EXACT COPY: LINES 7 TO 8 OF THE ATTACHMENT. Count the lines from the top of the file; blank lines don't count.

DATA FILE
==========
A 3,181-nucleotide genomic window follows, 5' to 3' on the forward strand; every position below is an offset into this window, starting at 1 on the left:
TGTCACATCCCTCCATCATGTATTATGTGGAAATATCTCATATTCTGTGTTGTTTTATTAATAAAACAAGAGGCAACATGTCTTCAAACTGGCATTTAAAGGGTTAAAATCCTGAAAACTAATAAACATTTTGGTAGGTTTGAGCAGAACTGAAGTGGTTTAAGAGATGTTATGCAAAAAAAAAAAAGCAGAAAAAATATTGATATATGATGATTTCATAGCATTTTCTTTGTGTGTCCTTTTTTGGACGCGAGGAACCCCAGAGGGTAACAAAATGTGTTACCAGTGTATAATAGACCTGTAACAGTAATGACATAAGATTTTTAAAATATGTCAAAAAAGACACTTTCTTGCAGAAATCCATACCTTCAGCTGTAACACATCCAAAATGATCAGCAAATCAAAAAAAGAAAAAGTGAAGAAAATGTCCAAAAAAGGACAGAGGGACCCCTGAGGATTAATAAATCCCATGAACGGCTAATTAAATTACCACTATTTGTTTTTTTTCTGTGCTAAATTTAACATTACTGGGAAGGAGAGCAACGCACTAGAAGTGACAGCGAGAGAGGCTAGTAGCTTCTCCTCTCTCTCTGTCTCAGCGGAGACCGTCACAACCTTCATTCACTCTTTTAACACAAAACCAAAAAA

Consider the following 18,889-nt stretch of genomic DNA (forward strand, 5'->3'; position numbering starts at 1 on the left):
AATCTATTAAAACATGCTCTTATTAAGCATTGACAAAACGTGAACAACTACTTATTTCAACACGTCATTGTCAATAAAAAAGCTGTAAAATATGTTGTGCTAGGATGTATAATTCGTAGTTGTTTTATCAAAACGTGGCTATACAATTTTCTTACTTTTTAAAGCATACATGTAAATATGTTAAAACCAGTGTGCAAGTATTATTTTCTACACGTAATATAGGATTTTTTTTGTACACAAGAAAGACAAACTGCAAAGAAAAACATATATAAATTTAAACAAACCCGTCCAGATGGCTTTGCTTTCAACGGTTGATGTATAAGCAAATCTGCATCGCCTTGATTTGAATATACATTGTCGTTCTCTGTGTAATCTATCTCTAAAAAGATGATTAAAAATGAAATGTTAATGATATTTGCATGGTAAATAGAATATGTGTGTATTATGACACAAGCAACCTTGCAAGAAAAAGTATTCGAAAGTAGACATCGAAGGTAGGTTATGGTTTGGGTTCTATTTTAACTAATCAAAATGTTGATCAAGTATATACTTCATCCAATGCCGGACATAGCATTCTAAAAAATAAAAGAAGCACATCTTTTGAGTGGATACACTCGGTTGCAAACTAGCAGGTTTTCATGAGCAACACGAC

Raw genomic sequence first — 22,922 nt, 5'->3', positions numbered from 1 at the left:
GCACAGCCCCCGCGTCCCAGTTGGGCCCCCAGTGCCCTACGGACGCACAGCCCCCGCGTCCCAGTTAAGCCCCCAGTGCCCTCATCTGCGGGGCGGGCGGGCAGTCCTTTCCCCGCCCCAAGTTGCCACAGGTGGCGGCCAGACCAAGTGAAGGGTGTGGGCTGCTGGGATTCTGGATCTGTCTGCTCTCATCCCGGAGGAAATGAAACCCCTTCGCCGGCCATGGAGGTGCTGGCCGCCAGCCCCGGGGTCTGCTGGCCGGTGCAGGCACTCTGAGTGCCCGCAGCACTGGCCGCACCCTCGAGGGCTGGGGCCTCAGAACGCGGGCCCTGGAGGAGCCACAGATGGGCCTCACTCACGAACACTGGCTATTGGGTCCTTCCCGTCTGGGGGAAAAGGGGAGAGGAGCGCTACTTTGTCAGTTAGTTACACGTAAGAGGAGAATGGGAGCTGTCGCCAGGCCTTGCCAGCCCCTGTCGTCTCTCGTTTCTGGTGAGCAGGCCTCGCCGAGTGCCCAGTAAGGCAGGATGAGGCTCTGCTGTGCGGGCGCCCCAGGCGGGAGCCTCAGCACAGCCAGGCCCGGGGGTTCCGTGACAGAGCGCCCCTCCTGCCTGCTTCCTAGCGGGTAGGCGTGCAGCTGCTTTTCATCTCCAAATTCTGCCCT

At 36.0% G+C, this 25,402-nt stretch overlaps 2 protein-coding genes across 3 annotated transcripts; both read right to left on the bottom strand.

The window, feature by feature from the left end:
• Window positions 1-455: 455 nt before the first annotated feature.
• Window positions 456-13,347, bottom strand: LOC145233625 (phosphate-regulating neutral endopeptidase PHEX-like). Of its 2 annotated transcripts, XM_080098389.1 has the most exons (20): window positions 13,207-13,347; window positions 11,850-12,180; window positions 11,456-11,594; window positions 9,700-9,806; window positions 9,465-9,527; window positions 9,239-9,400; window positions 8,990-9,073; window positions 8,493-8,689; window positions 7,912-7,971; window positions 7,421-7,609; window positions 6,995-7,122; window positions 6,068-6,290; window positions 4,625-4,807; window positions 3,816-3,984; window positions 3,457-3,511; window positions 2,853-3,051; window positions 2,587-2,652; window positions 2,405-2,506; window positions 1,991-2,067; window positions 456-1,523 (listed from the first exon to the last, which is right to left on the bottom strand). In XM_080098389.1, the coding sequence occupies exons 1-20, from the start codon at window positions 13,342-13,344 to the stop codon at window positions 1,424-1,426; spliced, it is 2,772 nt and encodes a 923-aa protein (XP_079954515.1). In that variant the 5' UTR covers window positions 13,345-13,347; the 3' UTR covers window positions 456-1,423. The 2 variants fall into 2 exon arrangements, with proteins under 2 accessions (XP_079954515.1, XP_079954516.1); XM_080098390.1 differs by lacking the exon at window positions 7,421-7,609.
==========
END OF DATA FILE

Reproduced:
At 36.0% G+C, this 25,402-nt stretch overlaps 2 protein-coding genes across 3 annotated transcripts; both read right to left on the bottom strand.

The window, feature by feature from the left end: